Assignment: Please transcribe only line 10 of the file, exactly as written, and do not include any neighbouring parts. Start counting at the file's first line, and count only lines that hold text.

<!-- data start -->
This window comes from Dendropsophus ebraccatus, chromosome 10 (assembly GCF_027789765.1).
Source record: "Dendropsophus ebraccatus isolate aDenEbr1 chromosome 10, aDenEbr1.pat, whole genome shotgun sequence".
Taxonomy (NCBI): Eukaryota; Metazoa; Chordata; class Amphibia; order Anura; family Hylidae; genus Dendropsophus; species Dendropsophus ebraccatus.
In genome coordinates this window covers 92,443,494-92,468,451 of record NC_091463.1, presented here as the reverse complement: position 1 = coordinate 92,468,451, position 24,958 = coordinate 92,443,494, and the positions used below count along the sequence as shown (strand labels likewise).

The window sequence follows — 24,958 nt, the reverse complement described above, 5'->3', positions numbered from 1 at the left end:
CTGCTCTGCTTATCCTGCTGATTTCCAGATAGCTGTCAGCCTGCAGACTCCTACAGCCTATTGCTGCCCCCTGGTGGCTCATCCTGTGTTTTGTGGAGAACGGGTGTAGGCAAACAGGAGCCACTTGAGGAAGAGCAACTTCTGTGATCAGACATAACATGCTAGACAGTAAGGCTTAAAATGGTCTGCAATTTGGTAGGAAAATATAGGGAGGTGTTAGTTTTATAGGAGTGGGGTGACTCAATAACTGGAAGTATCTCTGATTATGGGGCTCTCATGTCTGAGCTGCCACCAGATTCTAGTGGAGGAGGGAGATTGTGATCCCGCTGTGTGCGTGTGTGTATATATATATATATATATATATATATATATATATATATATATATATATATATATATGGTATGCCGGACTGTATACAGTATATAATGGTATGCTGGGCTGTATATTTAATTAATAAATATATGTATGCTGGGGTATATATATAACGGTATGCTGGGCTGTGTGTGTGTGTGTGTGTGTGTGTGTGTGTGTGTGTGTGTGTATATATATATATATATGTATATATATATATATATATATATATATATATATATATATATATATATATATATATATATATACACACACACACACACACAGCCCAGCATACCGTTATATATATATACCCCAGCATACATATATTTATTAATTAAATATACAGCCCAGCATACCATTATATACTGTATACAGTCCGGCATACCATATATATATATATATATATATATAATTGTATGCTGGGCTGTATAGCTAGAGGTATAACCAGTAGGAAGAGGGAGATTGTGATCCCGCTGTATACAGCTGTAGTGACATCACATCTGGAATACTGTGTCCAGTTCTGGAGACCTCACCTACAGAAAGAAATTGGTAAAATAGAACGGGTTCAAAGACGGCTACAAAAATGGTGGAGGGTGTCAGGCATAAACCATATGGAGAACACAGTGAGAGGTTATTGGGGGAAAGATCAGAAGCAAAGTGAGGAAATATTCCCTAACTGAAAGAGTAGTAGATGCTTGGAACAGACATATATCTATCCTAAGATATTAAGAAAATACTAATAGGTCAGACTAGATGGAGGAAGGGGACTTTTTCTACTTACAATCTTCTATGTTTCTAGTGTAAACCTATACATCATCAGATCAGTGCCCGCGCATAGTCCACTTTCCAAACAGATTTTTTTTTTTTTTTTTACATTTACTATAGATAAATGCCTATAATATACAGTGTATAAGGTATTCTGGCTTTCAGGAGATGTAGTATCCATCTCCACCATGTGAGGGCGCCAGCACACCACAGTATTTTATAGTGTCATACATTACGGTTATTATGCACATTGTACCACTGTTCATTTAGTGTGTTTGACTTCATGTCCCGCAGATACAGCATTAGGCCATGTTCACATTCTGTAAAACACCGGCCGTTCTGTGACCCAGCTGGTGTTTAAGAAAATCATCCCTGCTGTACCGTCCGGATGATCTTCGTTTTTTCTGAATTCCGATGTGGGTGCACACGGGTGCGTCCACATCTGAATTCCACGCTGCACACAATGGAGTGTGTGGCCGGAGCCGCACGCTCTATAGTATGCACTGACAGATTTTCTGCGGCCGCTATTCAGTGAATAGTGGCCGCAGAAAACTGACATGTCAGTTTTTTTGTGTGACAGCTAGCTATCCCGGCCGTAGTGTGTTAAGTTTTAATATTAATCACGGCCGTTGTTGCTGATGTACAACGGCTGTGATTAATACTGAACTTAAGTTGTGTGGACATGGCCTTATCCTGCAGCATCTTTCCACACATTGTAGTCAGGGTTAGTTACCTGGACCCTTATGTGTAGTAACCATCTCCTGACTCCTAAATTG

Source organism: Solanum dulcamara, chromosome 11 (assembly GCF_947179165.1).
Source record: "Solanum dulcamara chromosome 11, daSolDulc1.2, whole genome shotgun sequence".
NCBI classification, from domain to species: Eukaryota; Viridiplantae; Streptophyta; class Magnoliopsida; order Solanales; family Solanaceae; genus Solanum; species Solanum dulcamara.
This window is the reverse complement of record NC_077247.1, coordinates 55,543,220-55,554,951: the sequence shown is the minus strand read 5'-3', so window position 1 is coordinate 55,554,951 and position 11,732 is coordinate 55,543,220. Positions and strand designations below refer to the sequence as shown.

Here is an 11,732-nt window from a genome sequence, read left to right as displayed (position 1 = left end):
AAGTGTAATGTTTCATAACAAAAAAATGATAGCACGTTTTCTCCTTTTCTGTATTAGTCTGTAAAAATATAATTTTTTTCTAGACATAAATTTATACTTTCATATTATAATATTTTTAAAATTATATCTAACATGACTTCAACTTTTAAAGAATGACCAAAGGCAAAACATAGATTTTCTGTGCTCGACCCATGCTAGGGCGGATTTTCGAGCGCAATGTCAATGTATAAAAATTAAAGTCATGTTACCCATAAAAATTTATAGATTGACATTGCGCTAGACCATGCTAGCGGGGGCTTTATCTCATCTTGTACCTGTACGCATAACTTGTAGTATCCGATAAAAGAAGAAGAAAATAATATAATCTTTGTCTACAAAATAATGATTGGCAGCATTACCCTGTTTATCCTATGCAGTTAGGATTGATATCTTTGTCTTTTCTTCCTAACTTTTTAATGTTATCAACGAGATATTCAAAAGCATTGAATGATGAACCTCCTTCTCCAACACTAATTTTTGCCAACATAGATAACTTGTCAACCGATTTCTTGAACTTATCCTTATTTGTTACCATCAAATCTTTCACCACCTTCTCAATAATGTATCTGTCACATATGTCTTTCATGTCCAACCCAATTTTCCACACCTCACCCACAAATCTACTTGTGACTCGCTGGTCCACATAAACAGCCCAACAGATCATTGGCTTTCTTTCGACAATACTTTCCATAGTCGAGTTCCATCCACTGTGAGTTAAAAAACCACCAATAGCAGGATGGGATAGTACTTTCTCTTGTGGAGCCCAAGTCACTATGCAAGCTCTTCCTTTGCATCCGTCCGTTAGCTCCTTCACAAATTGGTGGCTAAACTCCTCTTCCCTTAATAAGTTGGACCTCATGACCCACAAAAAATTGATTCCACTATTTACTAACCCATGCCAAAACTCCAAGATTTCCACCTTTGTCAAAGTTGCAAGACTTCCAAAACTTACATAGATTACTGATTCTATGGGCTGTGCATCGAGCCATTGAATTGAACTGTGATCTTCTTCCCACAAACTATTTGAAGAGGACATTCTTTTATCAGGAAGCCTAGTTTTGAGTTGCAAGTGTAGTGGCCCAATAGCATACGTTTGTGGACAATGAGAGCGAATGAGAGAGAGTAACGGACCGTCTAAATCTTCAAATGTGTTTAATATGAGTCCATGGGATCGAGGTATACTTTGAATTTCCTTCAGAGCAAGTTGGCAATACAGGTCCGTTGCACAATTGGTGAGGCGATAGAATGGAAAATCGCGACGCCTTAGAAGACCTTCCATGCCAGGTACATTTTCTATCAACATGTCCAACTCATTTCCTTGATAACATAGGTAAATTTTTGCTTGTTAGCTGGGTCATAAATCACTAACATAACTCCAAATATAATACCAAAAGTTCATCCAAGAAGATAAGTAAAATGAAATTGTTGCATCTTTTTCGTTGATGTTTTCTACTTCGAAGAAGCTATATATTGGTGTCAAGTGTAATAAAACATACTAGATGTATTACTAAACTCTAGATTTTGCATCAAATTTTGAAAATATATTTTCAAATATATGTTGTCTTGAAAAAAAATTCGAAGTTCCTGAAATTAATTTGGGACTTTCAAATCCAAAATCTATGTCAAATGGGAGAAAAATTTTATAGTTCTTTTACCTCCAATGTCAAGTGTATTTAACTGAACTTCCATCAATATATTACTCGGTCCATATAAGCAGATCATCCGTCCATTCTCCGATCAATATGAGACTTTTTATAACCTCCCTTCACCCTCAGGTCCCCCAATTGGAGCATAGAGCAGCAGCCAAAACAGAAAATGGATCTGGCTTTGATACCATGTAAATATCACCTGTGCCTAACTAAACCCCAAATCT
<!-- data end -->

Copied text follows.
This window is the reverse complement of record NC_077247.1, coordinates 55,543,220-55,554,951: the sequence shown is the minus strand read 5'-3', so window position 1 is coordinate 55,554,951 and position 11,732 is coordinate 55,543,220. Positions and strand designations below refer to the sequence as shown.